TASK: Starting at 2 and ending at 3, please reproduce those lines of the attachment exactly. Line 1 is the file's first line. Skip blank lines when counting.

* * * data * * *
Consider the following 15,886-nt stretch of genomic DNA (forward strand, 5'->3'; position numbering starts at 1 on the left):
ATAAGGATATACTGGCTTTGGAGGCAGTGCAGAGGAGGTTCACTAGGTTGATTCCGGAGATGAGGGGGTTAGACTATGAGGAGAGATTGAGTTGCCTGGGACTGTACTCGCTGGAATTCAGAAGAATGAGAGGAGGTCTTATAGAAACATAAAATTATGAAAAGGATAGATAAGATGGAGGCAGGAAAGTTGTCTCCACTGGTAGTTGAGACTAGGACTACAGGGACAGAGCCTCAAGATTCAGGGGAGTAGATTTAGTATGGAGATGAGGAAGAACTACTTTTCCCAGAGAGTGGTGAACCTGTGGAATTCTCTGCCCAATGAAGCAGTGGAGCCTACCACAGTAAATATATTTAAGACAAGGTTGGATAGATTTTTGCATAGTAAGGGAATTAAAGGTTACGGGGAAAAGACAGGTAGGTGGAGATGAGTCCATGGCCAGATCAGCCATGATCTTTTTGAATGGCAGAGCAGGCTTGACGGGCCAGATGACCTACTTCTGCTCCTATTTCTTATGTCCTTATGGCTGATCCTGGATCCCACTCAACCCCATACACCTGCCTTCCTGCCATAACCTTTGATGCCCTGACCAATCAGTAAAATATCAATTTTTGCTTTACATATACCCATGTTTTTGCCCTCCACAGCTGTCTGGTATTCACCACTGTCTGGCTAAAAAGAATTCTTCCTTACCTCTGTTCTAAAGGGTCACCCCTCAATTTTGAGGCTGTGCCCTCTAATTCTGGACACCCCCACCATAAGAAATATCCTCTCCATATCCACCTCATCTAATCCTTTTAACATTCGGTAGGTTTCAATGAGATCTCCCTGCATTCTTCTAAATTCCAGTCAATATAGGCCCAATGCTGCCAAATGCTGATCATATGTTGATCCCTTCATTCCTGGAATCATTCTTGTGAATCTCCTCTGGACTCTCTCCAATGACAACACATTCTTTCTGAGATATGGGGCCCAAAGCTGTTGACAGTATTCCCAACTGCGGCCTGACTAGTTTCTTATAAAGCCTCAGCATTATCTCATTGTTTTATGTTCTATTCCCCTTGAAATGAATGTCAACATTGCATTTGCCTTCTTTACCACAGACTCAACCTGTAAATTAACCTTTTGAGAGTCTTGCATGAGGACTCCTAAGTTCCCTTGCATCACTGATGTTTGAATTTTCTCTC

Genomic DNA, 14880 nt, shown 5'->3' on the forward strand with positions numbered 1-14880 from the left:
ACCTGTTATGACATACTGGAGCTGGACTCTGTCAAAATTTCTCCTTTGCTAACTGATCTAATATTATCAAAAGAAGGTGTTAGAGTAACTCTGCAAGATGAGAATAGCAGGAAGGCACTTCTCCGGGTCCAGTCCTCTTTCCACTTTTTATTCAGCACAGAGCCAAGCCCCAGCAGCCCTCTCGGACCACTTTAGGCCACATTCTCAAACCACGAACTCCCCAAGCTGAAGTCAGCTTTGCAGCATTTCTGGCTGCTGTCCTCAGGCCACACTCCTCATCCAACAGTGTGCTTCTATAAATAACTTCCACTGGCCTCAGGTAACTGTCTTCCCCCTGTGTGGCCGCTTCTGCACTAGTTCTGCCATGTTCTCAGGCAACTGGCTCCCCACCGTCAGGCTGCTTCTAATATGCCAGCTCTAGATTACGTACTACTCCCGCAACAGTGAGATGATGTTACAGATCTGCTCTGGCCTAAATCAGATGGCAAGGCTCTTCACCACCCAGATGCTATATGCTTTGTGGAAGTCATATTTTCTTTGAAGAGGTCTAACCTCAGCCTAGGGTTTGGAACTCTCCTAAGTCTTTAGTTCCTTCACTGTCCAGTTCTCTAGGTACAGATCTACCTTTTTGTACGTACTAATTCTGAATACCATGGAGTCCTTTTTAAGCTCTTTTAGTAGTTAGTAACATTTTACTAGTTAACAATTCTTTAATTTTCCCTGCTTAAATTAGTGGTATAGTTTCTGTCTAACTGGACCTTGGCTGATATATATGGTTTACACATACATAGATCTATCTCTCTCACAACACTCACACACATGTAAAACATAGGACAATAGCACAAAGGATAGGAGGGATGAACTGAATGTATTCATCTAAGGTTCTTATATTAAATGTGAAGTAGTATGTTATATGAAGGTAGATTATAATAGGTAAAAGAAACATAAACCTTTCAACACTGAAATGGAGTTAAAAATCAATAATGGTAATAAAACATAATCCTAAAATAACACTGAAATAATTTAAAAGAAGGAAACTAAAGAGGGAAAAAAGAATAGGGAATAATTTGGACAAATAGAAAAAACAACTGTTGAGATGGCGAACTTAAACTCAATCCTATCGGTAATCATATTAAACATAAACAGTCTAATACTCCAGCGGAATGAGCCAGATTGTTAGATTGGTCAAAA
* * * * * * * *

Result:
ATAAGGATATACTGGCTTTGGAGGCAGTGCAGAGGAGGTTCACTAGGTTGATTCCGGAGATGAGGGGGTTAGACTATGAGGAGAGATTGAGTTGCCTGGGACTGTACTCGCTGGAATTCAGAAGAATGAGAGGAGGTCTTATAGAAACATAAAATTATGAAAAGGATAGATAAGATGGAGGCAGGAAAGTTGTCTCCACTGGTAGTTGAGACTAGGACTACAGGGACAGAGCCTCAAGATTCAGGGGAGTAGATTTAGTATGGAGATGAGGAAGAACTACTTTTCCCAGAGAGTGGTGAACCTGTGGAATTCTCTGCCCAATGAAGCAGTGGAGCCTACCACAGTAAATATATTTAAGACAAGGTTGGATAGATTTTTGCATAGTAAGGGAATTAAAGGTTACGGGGAAAAGACAGGTAGGTGGAGATGAGTCCATGGCCAGATCAGCCATGATCTTTTTGAATGGCAGAGCAGGCTTGACGGGCCAGATGACCTACTTCTGCTCCTATTTCTTATGTCCTTATGGCTGATCCTGGATCCCACTCAACCCCATACACCTGCCTTCCTGCCATAACCTTTGATGCCCTGACCAATCAGTAAAATATCAATTTTTGCTTTACATATACCCATGTTTTTGCCCTCCACAGCTGTCTGGTATTCACCACTGTCTGGCTAAAAAGAATTCTTCCTTACCTCTGTTCTAAAGGGTCACCCCTCAATTTTGAGGCTGTGCCCTCTAATTCTGGACACCCCCACCATAAGAAATATCCTCTCCATATCCACCTCATCTAATCCTTTTAACATTCGGTAGGTTTCAATGAGATCTCCCTGCATTCTTCTAAATTCCAGTCAATATAGGCCCAATGCTGCCAAATGCTGATCATATGTTGATCCCTTCATTCCTGGAATCATTCTTGTGAATCTCCTCTGGACTCTCTCCAATGACAACACATTCTTTCTGAGATATGGGGCCCAAAGCTGTTGACAGTATTCCCAACTGCGGCCTGACTAGTTTCTTATAAAGCCTCAGCATTATCTCATTGTTTTATGTTCTATTCCCCTTGAAATGAATGTCAACATTGCATTTGCCTTCTTTACCACAGACTCAACCTGTAAATTAACCTTTTGAGAGTCTTGCATGAGGACTCCTAAGTTCCCTTGCATCACTGATGTTTGAATTTTCTCTC

Genomic DNA, 14880 nt, shown 5'->3' on the forward strand with positions numbered 1-14880 from the left: